After last week’s Emmy nod for nerd-tastic “Big Bang Theory”—a sitcom that revolves around two Caltech physics professors who share an apartment, their equally geeky friends and a wannabe actress who lives next door—GeekHeeb caught up with series creator Chuck Lorre (“Two and a Half Men”) and actor Simon Helberg at Comic-Con to discuss the show’s Jewish characters: Howard Wolowitz, a Caltech engineer/ romantic loser who still lives at home with his never-seen, overbearing Jewish mother, known only as Ms. Wolowitz.
Lorre says that Wolowitz is based on his own Jewish background as well as that of Helberg.
“Things are loud in a Jewish household. Conversations are up here,” Lorre said, lifting his hand above his head, “they’re pitched pretty high. That’s just the way we talk. Other people go, ‘Why are you yelling?’ I’m not yelling; I’m making a point! That was the fun of creating that off-camera mother. That’s how communication happens in some households, and it’s normal in that house.”
Lorre says he didn’t think anything of the communication style in his home growing up until he had dinner for the first time with a non-Jewish family.
“They said, ‘Could you please pass the butter?’ I said, ‘Why are you whispering?’”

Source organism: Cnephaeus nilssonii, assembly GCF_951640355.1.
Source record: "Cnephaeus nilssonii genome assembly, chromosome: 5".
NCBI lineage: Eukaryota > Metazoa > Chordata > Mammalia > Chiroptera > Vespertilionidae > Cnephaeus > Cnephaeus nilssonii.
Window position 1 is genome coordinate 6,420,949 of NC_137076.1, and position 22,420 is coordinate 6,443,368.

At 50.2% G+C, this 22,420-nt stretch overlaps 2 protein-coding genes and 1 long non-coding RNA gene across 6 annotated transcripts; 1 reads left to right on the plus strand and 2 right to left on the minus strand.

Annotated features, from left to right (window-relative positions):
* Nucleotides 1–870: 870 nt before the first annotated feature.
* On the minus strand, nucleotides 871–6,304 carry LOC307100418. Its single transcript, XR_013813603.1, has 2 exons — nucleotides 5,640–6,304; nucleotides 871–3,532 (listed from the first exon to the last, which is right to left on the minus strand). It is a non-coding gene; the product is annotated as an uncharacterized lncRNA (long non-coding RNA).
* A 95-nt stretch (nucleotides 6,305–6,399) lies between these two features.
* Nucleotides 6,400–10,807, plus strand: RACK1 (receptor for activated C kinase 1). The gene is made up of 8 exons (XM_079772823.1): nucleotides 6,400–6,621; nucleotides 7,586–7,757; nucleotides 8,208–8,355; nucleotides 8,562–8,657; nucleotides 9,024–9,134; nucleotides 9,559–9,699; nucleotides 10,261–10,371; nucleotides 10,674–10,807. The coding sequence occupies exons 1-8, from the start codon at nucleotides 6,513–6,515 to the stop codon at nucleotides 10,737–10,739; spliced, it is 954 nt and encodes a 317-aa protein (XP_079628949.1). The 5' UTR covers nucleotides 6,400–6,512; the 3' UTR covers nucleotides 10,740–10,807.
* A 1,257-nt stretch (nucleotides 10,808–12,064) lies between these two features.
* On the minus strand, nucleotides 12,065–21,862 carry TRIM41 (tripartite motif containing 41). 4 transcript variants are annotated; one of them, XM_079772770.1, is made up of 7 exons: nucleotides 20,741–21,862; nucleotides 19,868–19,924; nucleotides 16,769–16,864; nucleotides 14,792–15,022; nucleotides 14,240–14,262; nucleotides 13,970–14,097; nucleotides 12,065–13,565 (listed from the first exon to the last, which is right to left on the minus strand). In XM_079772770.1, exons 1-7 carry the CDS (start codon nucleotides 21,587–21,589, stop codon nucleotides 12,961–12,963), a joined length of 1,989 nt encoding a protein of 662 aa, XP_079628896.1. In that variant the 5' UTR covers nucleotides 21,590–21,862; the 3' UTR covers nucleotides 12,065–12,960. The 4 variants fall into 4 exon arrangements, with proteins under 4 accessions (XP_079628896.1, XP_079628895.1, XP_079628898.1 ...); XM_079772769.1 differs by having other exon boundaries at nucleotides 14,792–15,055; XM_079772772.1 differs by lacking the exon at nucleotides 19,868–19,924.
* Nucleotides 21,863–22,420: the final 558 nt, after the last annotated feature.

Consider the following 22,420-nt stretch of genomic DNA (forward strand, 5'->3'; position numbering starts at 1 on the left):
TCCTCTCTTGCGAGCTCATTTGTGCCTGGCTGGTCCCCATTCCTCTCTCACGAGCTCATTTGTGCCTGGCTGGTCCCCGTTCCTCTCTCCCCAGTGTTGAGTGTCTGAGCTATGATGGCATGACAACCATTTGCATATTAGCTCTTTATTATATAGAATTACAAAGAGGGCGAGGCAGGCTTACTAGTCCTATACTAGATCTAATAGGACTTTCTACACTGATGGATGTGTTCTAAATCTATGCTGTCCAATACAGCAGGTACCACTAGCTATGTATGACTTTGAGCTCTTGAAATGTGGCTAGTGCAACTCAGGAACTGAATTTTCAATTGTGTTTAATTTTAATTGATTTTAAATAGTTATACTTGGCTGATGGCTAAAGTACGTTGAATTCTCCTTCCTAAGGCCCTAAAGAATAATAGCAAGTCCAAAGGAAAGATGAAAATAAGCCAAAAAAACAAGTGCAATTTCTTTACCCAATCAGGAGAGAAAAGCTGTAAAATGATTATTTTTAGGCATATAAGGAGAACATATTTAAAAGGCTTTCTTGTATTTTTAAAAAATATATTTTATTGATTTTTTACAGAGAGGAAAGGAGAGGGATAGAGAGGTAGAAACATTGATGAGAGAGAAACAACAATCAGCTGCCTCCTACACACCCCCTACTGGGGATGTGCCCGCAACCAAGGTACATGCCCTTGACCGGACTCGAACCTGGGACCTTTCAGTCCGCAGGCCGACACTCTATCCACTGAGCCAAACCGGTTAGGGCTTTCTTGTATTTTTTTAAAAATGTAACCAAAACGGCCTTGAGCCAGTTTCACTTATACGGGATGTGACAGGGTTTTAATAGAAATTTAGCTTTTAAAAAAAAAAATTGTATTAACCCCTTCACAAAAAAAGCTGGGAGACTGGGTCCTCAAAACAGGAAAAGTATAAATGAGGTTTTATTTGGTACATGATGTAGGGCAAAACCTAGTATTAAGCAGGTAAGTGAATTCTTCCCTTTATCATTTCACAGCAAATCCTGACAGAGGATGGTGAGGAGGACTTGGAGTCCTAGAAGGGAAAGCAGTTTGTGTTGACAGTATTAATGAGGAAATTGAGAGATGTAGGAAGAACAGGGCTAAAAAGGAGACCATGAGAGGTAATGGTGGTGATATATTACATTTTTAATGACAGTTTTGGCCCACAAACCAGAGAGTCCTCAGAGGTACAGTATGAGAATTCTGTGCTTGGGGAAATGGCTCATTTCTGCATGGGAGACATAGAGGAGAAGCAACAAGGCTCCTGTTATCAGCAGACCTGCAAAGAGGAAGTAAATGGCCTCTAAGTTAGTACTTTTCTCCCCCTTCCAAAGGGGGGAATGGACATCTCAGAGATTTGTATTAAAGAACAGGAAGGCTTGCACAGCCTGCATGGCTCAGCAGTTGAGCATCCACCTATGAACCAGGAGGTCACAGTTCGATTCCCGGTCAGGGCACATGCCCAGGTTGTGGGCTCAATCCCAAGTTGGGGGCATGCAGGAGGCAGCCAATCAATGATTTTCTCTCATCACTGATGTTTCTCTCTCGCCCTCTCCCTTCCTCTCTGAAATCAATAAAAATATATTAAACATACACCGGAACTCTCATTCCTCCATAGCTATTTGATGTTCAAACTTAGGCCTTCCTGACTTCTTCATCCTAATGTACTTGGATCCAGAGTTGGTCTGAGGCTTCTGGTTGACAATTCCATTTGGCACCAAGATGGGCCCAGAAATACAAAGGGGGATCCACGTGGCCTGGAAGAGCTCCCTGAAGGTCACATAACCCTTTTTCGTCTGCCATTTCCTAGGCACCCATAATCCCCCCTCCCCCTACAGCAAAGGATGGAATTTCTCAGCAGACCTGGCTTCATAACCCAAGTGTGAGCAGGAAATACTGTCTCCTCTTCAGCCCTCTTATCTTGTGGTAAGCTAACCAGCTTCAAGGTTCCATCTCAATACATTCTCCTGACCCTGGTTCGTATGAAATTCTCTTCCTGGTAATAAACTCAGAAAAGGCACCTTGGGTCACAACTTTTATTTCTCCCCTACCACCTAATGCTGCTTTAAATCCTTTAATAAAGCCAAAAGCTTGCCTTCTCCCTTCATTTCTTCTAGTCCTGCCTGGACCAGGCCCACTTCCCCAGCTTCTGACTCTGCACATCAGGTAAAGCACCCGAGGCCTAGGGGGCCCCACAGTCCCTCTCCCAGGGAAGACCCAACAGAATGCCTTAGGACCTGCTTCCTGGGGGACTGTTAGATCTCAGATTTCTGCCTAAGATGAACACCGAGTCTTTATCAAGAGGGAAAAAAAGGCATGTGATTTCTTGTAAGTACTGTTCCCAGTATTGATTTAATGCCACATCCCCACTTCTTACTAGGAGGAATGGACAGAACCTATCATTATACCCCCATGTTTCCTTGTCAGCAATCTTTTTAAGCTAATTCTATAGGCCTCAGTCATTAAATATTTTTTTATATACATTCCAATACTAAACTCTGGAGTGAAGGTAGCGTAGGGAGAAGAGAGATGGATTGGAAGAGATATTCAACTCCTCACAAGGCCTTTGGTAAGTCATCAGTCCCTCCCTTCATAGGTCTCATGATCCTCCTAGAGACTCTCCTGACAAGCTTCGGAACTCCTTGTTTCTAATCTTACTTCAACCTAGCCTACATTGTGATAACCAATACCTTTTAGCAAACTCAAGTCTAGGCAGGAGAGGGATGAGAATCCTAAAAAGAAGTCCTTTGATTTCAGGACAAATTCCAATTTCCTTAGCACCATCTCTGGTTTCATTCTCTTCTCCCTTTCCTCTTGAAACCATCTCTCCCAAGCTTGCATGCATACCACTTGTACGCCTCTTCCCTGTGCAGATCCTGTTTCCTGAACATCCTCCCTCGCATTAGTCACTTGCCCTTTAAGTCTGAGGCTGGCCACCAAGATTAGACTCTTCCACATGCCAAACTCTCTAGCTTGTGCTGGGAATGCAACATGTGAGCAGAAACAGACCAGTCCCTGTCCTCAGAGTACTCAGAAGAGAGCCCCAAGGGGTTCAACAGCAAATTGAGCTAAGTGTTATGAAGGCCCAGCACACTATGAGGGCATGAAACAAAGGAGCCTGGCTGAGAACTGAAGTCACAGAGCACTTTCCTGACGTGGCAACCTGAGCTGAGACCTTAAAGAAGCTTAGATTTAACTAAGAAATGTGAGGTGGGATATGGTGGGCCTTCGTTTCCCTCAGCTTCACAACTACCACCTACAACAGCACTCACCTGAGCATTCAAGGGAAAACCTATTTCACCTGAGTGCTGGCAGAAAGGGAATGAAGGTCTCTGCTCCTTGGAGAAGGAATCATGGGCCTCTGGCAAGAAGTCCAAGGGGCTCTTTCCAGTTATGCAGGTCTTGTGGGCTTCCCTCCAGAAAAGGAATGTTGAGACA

Helberg, who plays Wolowitz, says that his character and the mother are reflective of trends in Jewish society today—how one generation’s experiences and values don’t always mesh with the other.
“He’s really into science. You don’t how he feels about religion. He’s more cutting-edge, questioning things and breaking away. His mother is more of the old school,” Helberg said.
As far as the Jewish elements he feels he brings to the role: “Well, my nose,” joked Helberg, who had his bar mitzvah at University Synagogue in Westwood, where he still attends High Holy Days services.
While Wolowitz’s mother (played by Carol Ann Susi) has more than made her presence known (even if we don’t see her), we have yet to hear from Mr. Wolowitz.
That could change this year. Lorre says Ringo Starr is being considered for the part of the father.
And when last we left the cast of “Big Bang Theory” at the end of season two, Wolowitz, Leonard (Johnny Galecki) and Raj (Kunal Nayyar) had followed Sheldon (Emmy-nominee Jim Parsons) to the North Magnetic Pole to help during a three-month mission to prove the validity of string theory. When the series picks up again on Sept. 21, Lorre said the four will freak when they realize they’ve missed out on Comic-Con and the recent “Star Trek” film.
As far as the possibility of Wolowitz heading off to the high-tech Jewish state for a limelight episode in the near future, Lorre said he prefers keeping the characters together.
“It’s a good idea, but we’re really more involved right now with the intimate relationships – romantic, friendship and family,” he said. “We’re keeping it really small.”
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